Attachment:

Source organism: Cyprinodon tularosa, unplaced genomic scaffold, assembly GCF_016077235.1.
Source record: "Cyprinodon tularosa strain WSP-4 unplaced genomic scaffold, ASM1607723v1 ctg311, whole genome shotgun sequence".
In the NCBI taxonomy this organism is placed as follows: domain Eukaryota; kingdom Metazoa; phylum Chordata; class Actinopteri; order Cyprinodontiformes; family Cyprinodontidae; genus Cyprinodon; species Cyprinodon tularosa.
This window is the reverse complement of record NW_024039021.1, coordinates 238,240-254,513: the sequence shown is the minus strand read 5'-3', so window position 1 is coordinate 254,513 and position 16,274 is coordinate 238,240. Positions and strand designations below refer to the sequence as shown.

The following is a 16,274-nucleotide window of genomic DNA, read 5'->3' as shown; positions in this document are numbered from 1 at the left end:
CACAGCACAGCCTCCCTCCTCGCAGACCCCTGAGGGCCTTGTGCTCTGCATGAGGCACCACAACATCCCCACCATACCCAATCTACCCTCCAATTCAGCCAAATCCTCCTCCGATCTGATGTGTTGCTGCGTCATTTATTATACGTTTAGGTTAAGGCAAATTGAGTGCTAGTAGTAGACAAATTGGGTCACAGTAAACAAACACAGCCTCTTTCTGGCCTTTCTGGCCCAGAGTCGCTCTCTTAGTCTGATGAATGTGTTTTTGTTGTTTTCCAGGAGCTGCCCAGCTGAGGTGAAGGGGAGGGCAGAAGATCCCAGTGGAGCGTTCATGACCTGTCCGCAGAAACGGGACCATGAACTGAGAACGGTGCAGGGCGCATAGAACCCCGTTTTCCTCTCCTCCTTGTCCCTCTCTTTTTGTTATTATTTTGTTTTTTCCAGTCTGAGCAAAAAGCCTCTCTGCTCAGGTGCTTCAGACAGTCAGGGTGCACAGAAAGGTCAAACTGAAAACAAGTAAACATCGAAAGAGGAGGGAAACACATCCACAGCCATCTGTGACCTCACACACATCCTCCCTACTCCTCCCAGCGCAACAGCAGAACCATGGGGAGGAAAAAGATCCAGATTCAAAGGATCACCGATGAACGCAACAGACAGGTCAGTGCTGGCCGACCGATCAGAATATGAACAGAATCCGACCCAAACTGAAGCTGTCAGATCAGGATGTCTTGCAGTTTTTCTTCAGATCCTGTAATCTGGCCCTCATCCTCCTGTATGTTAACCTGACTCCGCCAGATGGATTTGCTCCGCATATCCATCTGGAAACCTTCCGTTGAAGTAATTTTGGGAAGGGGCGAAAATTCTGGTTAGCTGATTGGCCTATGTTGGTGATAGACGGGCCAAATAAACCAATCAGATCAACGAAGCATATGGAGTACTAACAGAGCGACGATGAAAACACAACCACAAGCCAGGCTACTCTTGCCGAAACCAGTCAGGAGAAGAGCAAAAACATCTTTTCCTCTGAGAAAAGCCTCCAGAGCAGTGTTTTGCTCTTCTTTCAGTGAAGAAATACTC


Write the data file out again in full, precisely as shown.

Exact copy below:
Source organism: Cyprinodon tularosa, unplaced genomic scaffold, assembly GCF_016077235.1.
Source record: "Cyprinodon tularosa strain WSP-4 unplaced genomic scaffold, ASM1607723v1 ctg311, whole genome shotgun sequence".
In the NCBI taxonomy this organism is placed as follows: domain Eukaryota; kingdom Metazoa; phylum Chordata; class Actinopteri; order Cyprinodontiformes; family Cyprinodontidae; genus Cyprinodon; species Cyprinodon tularosa.
This window is the reverse complement of record NW_024039021.1, coordinates 238,240-254,513: the sequence shown is the minus strand read 5'-3', so window position 1 is coordinate 254,513 and position 16,274 is coordinate 238,240. Positions and strand designations below refer to the sequence as shown.

The following is a 16,274-nucleotide window of genomic DNA, read 5'->3' as shown; positions in this document are numbered from 1 at the left end:
CACAGCACAGCCTCCCTCCTCGCAGACCCCTGAGGGCCTTGTGCTCTGCATGAGGCACCACAACATCCCCACCATACCCAATCTACCCTCCAATTCAGCCAAATCCTCCTCCGATCTGATGTGTTGCTGCGTCATTTATTATACGTTTAGGTTAAGGCAAATTGAGTGCTAGTAGTAGACAAATTGGGTCACAGTAAACAAACACAGCCTCTTTCTGGCCTTTCTGGCCCAGAGTCGCTCTCTTAGTCTGATGAATGTGTTTTTGTTGTTTTCCAGGAGCTGCCCAGCTGAGGTGAAGGGGAGGGCAGAAGATCCCAGTGGAGCGTTCATGACCTGTCCGCAGAAACGGGACCATGAACTGAGAACGGTGCAGGGCGCATAGAACCCCGTTTTCCTCTCCTCCTTGTCCCTCTCTTTTTGTTATTATTTTGTTTTTTCCAGTCTGAGCAAAAAGCCTCTCTGCTCAGGTGCTTCAGACAGTCAGGGTGCACAGAAAGGTCAAACTGAAAACAAGTAAACATCGAAAGAGGAGGGAAACACATCCACAGCCATCTGTGACCTCACACACATCCTCCCTACTCCTCCCAGCGCAACAGCAGAACCATGGGGAGGAAAAAGATCCAGATTCAAAGGATCACCGATGAACGCAACAGACAGGTCAGTGCTGGCCGACCGATCAGAATATGAACAGAATCCGACCCAAACTGAAGCTGTCAGATCAGGATGTCTTGCAGTTTTTCTTCAGATCCTGTAATCTGGCCCTCATCCTCCTGTATGTTAACCTGACTCCGCCAGATGGATTTGCTCCGCATATCCATCTGGAAACCTTCCGTTGAAGTAATTTTGGGAAGGGGCGAAAATTCTGGTTAGCTGATTGGCCTATGTTGGTGATAGACGGGCCAAATAAACCAATCAGATCAACGAAGCATATGGAGTACTAACAGAGCGACGATGAAAACACAACCACAAGCCAGGCTACTCTTGCCGAAACCAGTCAGGAGAAGAGCAAAAACATCTTTTCCTCTGAGAAAAGCCTCCAGAGCAGTGTTTTGCTCTTCTTTCAGTGAAGAAATACTC